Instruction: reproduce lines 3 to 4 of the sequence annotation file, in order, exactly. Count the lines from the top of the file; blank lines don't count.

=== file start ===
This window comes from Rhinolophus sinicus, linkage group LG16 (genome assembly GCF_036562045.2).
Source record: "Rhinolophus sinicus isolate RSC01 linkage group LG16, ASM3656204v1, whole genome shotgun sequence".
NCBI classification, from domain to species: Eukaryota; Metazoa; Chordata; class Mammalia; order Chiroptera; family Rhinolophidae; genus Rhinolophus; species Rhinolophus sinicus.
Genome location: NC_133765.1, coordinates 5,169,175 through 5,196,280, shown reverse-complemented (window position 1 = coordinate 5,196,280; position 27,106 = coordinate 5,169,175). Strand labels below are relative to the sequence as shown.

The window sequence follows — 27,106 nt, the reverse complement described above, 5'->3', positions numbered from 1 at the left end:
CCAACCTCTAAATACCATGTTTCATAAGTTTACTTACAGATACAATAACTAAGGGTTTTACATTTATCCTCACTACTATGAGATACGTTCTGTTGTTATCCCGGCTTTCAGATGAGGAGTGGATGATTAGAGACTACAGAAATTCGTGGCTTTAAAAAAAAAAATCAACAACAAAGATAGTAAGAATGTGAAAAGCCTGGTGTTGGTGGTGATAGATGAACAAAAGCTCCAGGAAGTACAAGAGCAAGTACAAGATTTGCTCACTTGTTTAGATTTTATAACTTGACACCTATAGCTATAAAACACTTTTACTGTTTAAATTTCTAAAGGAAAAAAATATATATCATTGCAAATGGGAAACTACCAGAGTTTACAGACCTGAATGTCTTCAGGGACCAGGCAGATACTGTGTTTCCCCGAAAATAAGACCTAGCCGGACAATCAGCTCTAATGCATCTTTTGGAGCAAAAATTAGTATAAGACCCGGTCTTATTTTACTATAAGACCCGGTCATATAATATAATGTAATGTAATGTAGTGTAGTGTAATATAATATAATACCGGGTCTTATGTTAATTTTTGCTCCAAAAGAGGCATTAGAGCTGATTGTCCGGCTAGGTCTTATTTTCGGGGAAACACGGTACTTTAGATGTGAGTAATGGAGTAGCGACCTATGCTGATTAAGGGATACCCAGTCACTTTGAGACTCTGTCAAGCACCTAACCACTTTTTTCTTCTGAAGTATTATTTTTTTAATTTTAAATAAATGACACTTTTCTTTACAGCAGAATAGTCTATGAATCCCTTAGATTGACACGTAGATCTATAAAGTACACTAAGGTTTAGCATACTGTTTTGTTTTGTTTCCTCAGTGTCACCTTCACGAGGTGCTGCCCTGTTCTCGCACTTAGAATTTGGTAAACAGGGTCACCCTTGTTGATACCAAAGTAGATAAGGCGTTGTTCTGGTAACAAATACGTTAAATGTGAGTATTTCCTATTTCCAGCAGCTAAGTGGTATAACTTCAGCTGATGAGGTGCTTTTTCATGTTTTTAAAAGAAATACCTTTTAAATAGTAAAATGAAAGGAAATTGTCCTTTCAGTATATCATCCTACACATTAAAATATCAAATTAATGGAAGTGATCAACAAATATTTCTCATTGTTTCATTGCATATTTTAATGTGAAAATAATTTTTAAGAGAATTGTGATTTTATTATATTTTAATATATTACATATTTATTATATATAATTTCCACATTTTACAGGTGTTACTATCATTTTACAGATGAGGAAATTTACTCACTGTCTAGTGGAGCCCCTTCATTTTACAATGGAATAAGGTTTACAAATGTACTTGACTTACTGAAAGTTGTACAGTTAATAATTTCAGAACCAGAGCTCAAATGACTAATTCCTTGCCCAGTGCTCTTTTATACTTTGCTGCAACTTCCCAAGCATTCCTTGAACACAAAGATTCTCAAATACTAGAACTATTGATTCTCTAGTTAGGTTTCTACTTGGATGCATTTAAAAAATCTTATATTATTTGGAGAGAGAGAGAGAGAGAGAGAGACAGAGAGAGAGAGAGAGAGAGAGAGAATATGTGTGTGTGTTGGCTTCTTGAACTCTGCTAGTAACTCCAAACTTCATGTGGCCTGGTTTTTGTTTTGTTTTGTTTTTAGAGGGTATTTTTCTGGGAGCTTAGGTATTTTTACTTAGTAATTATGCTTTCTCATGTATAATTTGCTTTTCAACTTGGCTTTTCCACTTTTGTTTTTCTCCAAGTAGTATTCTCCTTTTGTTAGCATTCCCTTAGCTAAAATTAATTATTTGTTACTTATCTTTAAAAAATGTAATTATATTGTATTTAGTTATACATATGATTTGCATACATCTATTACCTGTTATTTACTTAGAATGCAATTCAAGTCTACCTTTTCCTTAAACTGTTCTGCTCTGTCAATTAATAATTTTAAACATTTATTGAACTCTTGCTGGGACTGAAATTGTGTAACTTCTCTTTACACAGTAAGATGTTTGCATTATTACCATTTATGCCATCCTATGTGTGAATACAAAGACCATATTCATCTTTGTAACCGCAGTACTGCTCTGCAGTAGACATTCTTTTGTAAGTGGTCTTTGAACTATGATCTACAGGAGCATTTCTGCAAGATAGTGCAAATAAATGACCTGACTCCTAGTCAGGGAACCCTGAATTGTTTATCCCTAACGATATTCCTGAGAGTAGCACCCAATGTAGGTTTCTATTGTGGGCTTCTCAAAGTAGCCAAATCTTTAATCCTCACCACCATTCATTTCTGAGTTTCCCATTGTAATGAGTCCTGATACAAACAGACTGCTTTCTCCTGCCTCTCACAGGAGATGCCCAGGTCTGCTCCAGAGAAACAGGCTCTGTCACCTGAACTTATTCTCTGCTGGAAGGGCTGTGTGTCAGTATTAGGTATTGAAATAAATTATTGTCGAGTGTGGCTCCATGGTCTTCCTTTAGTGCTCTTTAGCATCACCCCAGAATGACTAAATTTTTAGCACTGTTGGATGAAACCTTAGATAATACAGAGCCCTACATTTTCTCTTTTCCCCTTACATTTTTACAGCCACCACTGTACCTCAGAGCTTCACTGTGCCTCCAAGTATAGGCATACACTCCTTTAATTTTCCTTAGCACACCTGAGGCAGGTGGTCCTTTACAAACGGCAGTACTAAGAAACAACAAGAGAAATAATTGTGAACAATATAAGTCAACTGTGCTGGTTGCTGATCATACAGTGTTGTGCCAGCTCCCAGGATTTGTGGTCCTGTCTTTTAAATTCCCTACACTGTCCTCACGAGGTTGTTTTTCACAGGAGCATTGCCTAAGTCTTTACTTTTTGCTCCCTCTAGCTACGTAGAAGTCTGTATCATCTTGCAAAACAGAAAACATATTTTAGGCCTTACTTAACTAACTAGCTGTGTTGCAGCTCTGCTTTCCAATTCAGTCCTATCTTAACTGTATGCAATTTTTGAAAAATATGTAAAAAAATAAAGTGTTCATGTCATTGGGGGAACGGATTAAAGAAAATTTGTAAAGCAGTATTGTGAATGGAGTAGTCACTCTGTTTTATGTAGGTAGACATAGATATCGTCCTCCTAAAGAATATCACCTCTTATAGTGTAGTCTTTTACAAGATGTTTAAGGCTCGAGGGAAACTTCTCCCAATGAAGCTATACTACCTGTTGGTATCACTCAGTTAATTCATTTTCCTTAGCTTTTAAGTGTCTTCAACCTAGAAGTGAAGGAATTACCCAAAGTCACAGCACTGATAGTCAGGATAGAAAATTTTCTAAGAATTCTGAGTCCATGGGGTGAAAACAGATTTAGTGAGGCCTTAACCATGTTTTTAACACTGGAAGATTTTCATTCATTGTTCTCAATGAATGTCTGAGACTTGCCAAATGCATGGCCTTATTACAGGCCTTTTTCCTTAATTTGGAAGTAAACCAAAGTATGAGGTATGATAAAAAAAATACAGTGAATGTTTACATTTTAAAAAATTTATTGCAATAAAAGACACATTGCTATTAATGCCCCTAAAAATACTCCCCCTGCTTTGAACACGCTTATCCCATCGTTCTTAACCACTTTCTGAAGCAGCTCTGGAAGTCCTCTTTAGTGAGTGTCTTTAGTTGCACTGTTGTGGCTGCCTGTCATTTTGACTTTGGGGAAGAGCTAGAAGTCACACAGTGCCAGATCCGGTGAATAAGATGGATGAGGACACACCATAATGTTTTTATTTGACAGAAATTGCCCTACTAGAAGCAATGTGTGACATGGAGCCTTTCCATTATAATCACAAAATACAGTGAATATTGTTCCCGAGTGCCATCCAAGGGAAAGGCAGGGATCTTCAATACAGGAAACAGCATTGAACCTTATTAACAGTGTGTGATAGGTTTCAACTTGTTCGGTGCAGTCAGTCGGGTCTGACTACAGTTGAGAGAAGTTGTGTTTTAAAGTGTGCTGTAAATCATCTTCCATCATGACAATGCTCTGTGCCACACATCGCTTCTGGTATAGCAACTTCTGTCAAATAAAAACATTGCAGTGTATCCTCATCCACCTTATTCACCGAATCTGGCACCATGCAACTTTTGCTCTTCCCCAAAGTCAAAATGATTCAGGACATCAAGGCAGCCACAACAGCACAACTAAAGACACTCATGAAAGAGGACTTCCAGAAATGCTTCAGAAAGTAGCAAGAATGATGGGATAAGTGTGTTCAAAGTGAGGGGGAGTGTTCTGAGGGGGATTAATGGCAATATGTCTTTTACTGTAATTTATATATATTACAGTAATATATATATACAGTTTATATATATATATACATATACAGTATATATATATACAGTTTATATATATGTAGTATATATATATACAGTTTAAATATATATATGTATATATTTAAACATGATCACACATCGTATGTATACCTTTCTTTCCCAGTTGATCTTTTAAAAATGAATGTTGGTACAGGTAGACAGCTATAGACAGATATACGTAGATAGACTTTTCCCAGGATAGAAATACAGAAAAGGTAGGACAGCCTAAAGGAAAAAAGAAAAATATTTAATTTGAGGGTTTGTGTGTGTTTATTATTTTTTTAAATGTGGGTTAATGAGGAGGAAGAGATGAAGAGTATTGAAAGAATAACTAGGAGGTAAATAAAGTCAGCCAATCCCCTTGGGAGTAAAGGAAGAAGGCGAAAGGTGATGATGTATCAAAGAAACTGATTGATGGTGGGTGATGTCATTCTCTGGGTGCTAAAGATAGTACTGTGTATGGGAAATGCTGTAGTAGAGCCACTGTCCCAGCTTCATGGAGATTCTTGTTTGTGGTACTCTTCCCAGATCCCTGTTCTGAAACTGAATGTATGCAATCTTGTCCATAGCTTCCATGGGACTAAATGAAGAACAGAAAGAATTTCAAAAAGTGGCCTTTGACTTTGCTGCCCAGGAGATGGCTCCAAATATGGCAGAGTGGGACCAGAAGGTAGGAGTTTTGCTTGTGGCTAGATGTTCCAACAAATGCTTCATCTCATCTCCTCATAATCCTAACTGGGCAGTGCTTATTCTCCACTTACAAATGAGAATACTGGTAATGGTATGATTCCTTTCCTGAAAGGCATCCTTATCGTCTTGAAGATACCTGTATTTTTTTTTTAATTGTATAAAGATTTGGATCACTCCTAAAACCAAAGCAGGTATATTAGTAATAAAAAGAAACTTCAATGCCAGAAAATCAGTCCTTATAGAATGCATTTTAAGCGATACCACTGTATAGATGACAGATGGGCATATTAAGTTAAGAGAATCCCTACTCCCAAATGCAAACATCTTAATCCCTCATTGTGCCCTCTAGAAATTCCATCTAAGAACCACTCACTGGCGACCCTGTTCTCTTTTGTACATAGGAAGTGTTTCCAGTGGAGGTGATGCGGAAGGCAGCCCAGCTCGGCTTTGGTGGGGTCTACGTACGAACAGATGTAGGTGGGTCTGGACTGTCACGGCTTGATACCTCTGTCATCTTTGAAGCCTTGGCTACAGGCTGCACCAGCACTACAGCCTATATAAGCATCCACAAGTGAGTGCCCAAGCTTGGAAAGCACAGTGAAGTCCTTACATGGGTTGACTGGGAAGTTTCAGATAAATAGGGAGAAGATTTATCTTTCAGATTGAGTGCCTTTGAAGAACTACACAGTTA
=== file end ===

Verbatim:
NCBI classification, from domain to species: Eukaryota; Metazoa; Chordata; class Mammalia; order Chiroptera; family Rhinolophidae; genus Rhinolophus; species Rhinolophus sinicus.
Genome location: NC_133765.1, coordinates 5,169,175 through 5,196,280, shown reverse-complemented (window position 1 = coordinate 5,196,280; position 27,106 = coordinate 5,169,175). Strand labels below are relative to the sequence as shown.